Rice has long been a staple food to put back. A lot of preppers have a considerable amount of calories tied up in the form of rice or rice based products.
While consuming rice in small amounts after cooking the way most of us in the United States do, it is not going to cause arsenic poisoning, it is worth learning how to cook it like those in countries where rice is the mainstay food.
If you are in a survival situation or long emergency then is is possible that you may find that you and your family are getting a lot of calories from rice. Women of childbearing age and children are particularly susceptible to arsenic poisoning and it can cause a myriad of problems in anyone over time.
Taking a portion of the arsenic out of rice is not hard and you should not go and throw out all your rice or anything extreme. All foods have some safety issues and you have to learn how to handle them properly. Rice is no different.
Chicken has to be handled in a way that doesn’t cross contaminate other areas of your kitchen or eating areas for example. Tomatoes have to be canned correctly to prevent botulism. The thing about rice is that since it is just a dried commodity staple food, most people never think that it could have anything harmful in it.
A Preppers Guide To Removing Arsenic From Rice
- 1 What does regular exposure to arsenic lead to?
- 2 Which rice has the highest levels?
- 3 Rice With The Most
- 4 Is there a major difference in arsenic levels in organic versus conventional rice?
- 5 Boil with with more water and pour off water
- 6 Rinse before cooking
- 7 So which method is best?
- 8 What are the alternatives?
- 9 Malted Barley
- 10 Oats
- 11 Wheat Berries
- 12 Cost Comparison
- 13 Cost Comparison Per Lb
- 14 Shelf Life
What does regular exposure to arsenic lead to?
Exposure to arsenic over time increases the chance of bladder, skin, and lung cancer. The risk of heart disease goes up as well. Children can have developmental effects. Expectant mothers can pass arsenic on to their children in utero so it is very important to watch exposure during pregnancy.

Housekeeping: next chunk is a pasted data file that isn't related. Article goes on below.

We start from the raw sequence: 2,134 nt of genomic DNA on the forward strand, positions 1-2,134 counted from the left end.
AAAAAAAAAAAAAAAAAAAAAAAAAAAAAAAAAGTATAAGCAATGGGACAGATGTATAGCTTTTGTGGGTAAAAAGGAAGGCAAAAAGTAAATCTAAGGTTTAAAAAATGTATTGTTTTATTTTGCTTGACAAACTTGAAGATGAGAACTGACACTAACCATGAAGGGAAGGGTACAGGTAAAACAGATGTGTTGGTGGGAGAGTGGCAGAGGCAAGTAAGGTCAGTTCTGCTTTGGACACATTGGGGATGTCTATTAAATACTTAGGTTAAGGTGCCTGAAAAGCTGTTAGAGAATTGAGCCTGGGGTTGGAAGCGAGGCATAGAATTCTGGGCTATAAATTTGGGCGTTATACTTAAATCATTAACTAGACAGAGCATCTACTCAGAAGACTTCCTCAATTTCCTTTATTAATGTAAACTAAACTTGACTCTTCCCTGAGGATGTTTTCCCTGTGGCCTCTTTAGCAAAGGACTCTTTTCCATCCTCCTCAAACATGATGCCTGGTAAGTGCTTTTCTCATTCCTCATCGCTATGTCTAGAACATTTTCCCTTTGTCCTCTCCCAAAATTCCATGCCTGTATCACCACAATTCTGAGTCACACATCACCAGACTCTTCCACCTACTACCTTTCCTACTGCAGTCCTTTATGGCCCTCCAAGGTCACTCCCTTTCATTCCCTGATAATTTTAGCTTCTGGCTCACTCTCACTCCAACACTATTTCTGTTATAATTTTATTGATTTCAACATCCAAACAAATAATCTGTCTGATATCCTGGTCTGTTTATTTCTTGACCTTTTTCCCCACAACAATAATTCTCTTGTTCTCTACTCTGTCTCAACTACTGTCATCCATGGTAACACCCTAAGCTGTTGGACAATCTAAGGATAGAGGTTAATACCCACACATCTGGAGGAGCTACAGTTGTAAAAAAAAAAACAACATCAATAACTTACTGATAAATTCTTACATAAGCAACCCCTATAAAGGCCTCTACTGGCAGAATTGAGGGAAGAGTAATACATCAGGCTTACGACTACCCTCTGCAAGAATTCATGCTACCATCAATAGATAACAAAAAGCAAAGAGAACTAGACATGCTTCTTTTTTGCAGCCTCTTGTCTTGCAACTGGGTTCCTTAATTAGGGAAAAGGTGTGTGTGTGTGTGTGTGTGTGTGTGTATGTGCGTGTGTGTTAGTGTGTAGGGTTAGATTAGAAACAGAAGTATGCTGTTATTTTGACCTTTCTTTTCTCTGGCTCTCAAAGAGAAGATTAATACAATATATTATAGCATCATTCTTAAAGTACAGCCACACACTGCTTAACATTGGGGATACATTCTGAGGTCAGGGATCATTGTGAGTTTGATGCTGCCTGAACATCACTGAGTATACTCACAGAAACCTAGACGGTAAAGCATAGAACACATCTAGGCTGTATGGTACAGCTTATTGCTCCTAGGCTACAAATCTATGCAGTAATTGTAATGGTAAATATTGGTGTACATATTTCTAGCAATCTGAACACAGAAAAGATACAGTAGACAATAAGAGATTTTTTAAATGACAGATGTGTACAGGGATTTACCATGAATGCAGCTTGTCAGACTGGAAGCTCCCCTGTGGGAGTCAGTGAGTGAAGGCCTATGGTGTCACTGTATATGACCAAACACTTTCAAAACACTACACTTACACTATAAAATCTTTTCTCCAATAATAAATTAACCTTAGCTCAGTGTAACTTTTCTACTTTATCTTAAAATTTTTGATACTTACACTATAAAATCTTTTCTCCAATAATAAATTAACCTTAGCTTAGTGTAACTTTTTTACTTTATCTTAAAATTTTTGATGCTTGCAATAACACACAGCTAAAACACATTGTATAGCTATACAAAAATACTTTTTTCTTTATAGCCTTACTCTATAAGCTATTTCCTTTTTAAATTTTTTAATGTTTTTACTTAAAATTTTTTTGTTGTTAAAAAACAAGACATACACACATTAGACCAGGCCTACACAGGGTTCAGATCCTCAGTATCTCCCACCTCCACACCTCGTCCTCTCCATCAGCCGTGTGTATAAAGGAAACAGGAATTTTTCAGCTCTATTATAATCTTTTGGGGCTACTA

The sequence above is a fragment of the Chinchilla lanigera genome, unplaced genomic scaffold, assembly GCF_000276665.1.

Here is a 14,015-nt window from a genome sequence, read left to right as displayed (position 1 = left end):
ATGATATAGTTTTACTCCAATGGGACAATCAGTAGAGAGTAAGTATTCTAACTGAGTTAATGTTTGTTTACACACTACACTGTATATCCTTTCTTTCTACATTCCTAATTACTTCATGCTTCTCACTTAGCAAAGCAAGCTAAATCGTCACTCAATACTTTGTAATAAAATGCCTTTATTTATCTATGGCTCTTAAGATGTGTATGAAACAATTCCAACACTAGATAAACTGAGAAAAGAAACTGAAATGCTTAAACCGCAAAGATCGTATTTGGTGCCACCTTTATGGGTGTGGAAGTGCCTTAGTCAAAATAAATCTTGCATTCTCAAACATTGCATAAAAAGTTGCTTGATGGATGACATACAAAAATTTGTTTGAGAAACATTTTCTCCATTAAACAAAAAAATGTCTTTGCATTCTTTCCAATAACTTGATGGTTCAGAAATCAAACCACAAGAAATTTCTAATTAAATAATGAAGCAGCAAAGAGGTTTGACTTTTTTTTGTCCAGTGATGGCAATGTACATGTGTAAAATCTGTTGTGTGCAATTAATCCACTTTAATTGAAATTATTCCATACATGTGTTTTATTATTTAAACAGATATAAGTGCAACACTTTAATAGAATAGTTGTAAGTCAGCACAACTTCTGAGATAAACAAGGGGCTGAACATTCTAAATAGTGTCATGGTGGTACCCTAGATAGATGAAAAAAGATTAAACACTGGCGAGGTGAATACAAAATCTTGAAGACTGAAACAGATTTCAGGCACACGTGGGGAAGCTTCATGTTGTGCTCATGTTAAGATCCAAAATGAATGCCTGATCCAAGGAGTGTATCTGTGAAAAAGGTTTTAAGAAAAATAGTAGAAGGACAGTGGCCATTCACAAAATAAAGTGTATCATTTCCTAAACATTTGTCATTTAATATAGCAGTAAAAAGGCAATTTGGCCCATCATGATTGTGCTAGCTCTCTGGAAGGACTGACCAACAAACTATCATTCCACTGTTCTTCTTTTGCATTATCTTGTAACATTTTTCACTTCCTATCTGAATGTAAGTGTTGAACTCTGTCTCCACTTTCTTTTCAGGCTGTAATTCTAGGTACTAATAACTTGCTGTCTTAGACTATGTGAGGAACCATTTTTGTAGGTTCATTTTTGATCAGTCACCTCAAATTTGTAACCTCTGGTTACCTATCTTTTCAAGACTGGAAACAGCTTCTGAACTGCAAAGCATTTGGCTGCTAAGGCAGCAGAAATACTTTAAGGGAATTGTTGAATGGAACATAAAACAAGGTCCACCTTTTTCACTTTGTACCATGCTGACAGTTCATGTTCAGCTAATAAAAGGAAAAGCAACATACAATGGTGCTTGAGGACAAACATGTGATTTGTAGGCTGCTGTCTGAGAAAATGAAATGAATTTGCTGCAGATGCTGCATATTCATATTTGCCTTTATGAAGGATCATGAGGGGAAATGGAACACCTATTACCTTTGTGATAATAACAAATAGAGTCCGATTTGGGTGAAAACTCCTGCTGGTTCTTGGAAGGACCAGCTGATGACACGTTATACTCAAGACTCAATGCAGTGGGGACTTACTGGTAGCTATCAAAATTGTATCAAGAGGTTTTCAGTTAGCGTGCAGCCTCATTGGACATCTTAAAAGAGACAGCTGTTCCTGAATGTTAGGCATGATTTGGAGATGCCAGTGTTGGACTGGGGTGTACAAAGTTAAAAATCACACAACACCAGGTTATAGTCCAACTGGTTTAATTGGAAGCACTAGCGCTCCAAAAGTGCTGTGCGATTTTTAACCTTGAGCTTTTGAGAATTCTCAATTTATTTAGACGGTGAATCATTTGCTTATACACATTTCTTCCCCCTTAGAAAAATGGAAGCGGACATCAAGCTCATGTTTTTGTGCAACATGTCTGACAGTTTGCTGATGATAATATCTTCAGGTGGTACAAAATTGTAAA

Since so many foods, especially cereals for infants, contain rice, there is concern about overall levels in foods. This is one of the reasons that the FDA put a lot of research into determining average levels in popular products and setting guidelines to prevent problems.
Consumer Reports did a major study testing many of the common name brands of rice. They found that the highest ranking rices on the list when eaten at a rate of 2-3 servings per day for an infant or child, could potentially double the risk of cancers. This was enough to make a lot of people take notice of this issue and take steps to reduce the exposure of their child.
Which rice has the highest levels?
The arsenic content of different rices can vary a lot. The rice grown in the United States has a tendency to accumulate arsenic more readily than that in some other countries. This is not caused by any unethical practices.
Brown rice has higher levels of arsenic than white. This is because a lot of the accumulated arsenic is resident in the husk of the rice. This is important because so many people assume that brown rice is better for you nutritionally. If you eat a lot of it you may want to mix in more white rice into your diet part of the time.
The FDA and Consumer Reports have both done extensive studies on arsenic in rice. Their data is very interesting and shows just how much one brand or type of rice can vary from another.
Rice With The Most
Unfortunately, the rice that consistently tests the highest for arsenic is that that is grown in the United States and so readily available at a good price to the public. The rice that has the highest levels are grown in Louisiana, Texas, Arkansas, and Missouri.
Balsamati rice from India has the least amount of arsenic of any rice that was tested. This style of rice grown in California also tests low in terms of inorganic arsenic.
Is there a major difference in arsenic levels in organic versus conventional rice?
Rice takes up naturally occurring arsenic from the soil and water so organic and conventional rices can all have arsenic. Buying organic rice does not solve the arsenic issue for you.
Nutrient loss: Rinsing or boiling rice and pouring off the excess water does help with arsenic levels. The tables that follow show the nutrient loss and reduction in arsenic that occurred in different rice types using these methods.
Boil with with more water and pour off water
The typical guidelines for rice usually involve adding a set ratio of water and then allowing everything to boil off.
Add water in a 6 to 1 ratio so 6 cups of water to 1 cup of rice. When rice is cooked, pour off the excess water. This easy method has been shown to remove up to 60% of the arsenic in the rice.
Reduction Of Inorganic Arsenic and Nutrient Levels Using Boil and Pour Off Method
Water is added at a ratio 6 cups water to one cup rice or 10 cups water to 1 cup of rice